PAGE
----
Groundhog's Day is finally upon us, and the town of Gobbler's Knob in Pennsylvania is booming with tens of thousands of tourists. Accordingly, the town has a days-long celebration, including an art show, breakfast with Punxsutawney Phil, and an exhibit at the Weather Discovery Center looking at the science and folklore of weather.
Additionally, couples from various parts of the country descend upon the borough of Punxsutawney just northeast of Pittsburgh to get married.
So if the groundhog sees his shadow, they will have a stormy marriage?
We decided to get behind the seemingly backwards idea that if it's a sunny day, winter will last longer and if it's a cloudy day, spring will come soon. We talked to Tim Sullivan, the curator of behavior husbandry (and no, this does not refer to the wedding couples) at the Chicago Zoological Society, aka the Brookfield Zoo.
Sullivan does not like Groundhog Day. But he doesn't discount the idea that we can learn things from animals, or that animals sense changes in our environment long before we do.
"Elephants can hear in the infrasonic," says Sullivan. "They can feel vibrations through the ground that we could never sense."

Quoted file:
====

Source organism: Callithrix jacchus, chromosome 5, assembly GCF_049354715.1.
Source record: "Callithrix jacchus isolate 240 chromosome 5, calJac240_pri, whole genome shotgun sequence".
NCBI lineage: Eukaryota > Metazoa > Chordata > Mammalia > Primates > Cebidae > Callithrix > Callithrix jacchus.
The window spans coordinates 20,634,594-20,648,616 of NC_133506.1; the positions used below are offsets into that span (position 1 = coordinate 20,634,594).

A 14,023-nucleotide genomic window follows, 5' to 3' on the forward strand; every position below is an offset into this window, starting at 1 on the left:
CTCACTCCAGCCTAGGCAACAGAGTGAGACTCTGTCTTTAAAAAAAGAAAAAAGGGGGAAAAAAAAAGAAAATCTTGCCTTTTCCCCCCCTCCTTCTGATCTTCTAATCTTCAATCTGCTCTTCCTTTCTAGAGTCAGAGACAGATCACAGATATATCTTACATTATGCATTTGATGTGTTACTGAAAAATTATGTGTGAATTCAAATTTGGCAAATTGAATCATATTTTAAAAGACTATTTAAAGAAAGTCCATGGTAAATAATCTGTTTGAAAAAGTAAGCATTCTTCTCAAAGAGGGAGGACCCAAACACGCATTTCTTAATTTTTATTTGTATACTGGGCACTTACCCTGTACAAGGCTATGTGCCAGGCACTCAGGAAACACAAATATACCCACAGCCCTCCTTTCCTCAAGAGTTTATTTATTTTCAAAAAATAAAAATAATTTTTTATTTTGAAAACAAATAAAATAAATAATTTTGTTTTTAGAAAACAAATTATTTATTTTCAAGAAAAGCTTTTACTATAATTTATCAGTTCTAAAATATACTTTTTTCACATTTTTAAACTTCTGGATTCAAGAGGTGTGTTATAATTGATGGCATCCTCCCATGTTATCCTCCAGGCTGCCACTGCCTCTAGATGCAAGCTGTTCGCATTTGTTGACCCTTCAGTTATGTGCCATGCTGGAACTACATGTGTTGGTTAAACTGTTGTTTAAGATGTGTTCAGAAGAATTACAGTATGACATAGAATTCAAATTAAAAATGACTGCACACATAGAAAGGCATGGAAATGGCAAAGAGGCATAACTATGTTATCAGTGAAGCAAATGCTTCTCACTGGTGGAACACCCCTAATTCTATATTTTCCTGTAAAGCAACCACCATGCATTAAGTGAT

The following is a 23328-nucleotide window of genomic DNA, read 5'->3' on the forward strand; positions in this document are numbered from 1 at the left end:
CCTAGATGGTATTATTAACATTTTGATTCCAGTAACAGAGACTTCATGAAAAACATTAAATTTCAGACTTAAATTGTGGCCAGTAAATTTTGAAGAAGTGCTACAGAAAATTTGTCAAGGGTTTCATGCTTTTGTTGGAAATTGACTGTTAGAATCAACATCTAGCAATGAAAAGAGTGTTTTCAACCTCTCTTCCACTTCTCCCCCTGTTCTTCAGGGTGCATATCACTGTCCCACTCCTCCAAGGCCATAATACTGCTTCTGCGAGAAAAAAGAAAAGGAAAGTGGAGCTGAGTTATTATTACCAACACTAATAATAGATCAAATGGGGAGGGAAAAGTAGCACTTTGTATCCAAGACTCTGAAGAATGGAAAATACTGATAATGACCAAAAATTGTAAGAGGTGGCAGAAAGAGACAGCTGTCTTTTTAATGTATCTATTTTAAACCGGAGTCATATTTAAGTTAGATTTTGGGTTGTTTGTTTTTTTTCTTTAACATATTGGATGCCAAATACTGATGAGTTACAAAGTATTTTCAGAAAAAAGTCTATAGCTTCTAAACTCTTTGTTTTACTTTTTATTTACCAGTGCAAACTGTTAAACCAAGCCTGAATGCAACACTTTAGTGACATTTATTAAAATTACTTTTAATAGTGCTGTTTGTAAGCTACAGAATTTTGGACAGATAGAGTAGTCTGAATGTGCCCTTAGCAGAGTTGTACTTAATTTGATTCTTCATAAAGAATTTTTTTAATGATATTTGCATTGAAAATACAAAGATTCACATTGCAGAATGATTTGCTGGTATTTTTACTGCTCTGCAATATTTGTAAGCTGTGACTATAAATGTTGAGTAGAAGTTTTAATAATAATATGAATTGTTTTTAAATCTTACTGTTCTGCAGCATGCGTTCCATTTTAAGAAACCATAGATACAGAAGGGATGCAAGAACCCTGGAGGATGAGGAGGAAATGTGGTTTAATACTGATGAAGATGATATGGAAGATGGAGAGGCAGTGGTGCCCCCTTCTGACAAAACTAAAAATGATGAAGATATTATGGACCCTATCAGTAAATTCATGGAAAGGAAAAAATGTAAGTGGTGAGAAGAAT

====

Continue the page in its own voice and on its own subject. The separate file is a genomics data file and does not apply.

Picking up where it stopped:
Earthquakes, volcanic eruptions, ocean storms and avalanches are examples in which - after the fact, Sullivan points out - people have noted that animals cleared out the day before. Sullivan also says that animals are sensitive to changes in barometric pressure that may indicate the early stages of a tornado.
Other animals, Sullivan says, can sense - through smell or hearing or sight - things that humans would never sense until the cataclysmic event was upon us.
In fact, Sullivan says, humans are starting to train animals to utilize their extra-sensory abilities. There are even reports, he says, of dogs being trained to inform their owners that they're about to have an epileptic seizure up to 30 minutes before the onset.
"We're just scratching the surface of our understanding of these things."
But can an animal's predict the weather? Sullivan is circumspect.
"The groundhog issue is more of a cultural thing than having anything to do with the environment."